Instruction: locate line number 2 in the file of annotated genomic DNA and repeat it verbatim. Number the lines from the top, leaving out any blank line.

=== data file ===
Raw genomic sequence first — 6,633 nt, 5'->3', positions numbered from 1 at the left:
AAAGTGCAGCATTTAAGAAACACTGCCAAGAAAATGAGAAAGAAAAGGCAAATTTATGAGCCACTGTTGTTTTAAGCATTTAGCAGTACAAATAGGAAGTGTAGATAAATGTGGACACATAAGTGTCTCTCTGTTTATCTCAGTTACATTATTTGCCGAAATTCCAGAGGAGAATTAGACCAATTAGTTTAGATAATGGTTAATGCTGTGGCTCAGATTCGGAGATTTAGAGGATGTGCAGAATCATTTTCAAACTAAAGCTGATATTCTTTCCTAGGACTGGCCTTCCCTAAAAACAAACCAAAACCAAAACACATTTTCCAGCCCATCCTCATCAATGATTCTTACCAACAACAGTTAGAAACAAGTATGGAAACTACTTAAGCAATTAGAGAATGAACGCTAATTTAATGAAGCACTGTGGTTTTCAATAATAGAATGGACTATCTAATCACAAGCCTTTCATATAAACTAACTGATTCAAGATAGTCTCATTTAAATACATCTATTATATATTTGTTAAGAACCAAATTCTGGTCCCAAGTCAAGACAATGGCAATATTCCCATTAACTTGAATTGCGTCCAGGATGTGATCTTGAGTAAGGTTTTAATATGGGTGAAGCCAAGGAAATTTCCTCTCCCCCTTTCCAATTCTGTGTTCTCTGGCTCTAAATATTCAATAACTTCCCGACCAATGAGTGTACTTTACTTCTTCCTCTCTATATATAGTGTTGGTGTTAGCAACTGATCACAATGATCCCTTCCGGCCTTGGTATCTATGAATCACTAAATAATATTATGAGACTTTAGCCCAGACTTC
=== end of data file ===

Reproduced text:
AAAGTGCAGCATTTAAGAAACACTGCCAAGAAAATGAGAAAGAAAAGGCAAATTTATGAGCCACTGTTGTTTTAAGCATTTAGCAGTACAAATAGGAAGTGTAGATAAATGTGGACACATAAGTGTCTCTCTGTTTATCTCAGTTACATTATTTGCCGAAATTCCAGAGGAGAATTAGACCAATTAGTTTAGATAATGGTTAATGCTGTGGCTCAGATTCGGAGATTTAGAGGATGTGCAGAATCATTTTCAAACTAAAGCTGATATTCTTTCCTAGGACTGGCCTTCCCTAAAAACAAACCAAAACCAAAACACATTTTCCAGCCCATCCTCATCAATGATTCTTACCAACAACAGTTAGAAACAAGTATGGAAACTACTTAAGCAATTAGAGAATGAACGCTAATTTAATGAAGCACTGTGGTTTTCAATAATAGAATGGACTATCTAATCACAAGCCTTTCATATAAACTAACTGATTCAAGATAGTCTCATTTAAATACATCTATTATATATTTGTTAAGAACCAAATTCTGGTCCCAAGTCAAGACAATGGCAATATTCCCATTAACTTGAATTGCGTCCAGGATGTGATCTTGAGTAAGGTTTTAATATGGGTGAAGCCAAGGAAATTTCCTCTCCCCCTTTCCAATTCTGTGTTCTCTGGCTCTAAATATTCAATAACTTCCCGACCAATGAGTGTACTTTACTTCTTCCTCTCTATATATAGTGTTGGTGTTAGCAACTGATCACAATGATCCCTTCCGGCCTTGGTATCTATGAATCACTAAATAATATTATGAGACTTTAGCCCAGACTTC